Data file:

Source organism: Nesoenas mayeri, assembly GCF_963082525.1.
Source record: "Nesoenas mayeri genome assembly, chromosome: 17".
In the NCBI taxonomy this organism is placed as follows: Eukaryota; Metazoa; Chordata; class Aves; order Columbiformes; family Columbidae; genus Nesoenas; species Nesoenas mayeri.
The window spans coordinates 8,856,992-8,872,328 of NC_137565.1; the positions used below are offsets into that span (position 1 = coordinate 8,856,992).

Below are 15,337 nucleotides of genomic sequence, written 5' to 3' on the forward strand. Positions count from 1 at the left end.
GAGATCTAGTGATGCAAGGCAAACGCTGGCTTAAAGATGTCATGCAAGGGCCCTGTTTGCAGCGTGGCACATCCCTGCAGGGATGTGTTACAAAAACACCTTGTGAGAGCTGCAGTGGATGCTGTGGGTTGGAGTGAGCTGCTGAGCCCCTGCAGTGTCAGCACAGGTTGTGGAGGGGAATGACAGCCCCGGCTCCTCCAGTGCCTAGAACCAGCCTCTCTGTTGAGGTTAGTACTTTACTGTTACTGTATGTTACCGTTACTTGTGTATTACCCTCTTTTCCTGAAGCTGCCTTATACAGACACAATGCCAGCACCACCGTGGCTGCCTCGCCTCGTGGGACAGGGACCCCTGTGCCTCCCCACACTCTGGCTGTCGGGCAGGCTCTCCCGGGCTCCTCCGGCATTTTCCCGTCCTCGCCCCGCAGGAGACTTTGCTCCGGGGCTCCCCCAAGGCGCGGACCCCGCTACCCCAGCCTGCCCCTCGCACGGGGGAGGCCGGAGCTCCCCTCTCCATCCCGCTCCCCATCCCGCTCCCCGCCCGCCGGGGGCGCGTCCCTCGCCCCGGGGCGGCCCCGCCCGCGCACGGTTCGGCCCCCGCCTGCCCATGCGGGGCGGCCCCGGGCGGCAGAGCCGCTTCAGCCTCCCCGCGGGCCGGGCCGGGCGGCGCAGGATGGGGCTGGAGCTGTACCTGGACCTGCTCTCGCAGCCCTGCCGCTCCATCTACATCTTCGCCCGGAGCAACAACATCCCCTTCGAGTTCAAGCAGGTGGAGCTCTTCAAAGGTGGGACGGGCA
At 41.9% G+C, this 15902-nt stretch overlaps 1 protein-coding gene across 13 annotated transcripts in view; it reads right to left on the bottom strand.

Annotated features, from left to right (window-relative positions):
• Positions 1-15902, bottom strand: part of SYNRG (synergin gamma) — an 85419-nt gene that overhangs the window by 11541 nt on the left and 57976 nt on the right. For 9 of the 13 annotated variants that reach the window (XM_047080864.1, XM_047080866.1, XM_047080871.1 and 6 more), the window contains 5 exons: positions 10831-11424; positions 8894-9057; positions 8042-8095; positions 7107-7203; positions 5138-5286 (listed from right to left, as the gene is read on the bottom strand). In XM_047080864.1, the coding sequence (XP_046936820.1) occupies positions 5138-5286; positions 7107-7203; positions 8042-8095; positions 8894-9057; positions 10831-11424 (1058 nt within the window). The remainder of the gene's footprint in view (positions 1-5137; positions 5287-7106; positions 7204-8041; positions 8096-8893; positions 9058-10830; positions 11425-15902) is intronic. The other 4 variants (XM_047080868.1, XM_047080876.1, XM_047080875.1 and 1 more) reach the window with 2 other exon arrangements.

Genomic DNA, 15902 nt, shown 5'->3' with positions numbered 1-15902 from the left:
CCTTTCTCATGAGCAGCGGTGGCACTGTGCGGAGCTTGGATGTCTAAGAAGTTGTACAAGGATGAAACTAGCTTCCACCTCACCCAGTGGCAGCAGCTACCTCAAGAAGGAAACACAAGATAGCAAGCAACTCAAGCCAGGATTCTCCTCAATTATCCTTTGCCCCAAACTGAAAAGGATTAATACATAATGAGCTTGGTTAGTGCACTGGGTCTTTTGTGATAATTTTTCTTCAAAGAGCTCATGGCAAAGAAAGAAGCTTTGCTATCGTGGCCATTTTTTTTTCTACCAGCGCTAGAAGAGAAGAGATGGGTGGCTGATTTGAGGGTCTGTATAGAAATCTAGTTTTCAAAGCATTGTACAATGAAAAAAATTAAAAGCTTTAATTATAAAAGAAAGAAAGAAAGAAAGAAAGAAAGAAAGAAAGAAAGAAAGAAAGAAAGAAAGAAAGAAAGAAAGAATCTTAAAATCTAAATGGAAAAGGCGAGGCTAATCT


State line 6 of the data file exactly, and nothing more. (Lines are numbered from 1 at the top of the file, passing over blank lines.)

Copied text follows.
GAGATCTAGTGATGCAAGGCAAACGCTGGCTTAAAGATGTCATGCAAGGGCCCTGTTTGCAGCGTGGCACATCCCTGCAGGGATGTGTTACAAAAACACCTTGTGAGAGCTGCAGTGGATGCTGTGGGTTGGAGTGAGCTGCTGAGCCCCTGCAGTGTCAGCACAGGTTGTGGAGGGGAATGACAGCCCCGGCTCCTCCAGTGCCTAGAACCAGCCTCTCTGTTGAGGTTAGTACTTTACTGTTACTGTATGTTACCGTTACTTGTGTATTACCCTCTTTTCCTGAAGCTGCCTTATACAGACACAATGCCAGCACCACCGTGGCTGCCTCGCCTCGTGGGACAGGGACCCCTGTGCCTCCCCACACTCTGGCTGTCGGGCAGGCTCTCCCGGGCTCCTCCGGCATTTTCCCGTCCTCGCCCCGCAGGAGACTTTGCTCCGGGGCTCCCCCAAGGCGCGGACCCCGCTACCCCAGCCTGCCCCTCGCACGGGGGAGGCCGGAGCTCCCCTCTCCATCCCGCTCCCCATCCCGCTCCCCGCCCGCCGGGGGCGCGTCCCTCGCCCCGGGGCGGCCCCGCCCGCGCACGGTTCGGCCCCCGCCTGCCCATGCGGGGCGGCCCCGGGCGGCAGAGCCGCTTCAGCCTCCCCGCGGGCCGGGCCGGGCGGCGCAGGATGGGGCTGGAGCTGTACCTGGACCTGCTCTCGCAGCCCTGCCGCTCCATCTACATCTTCGCCCGGAGCAACAACATCCCCTTCGAGTTCAAGCAGGTGGAGCTCTTCAAAGGTGGGACGGGCA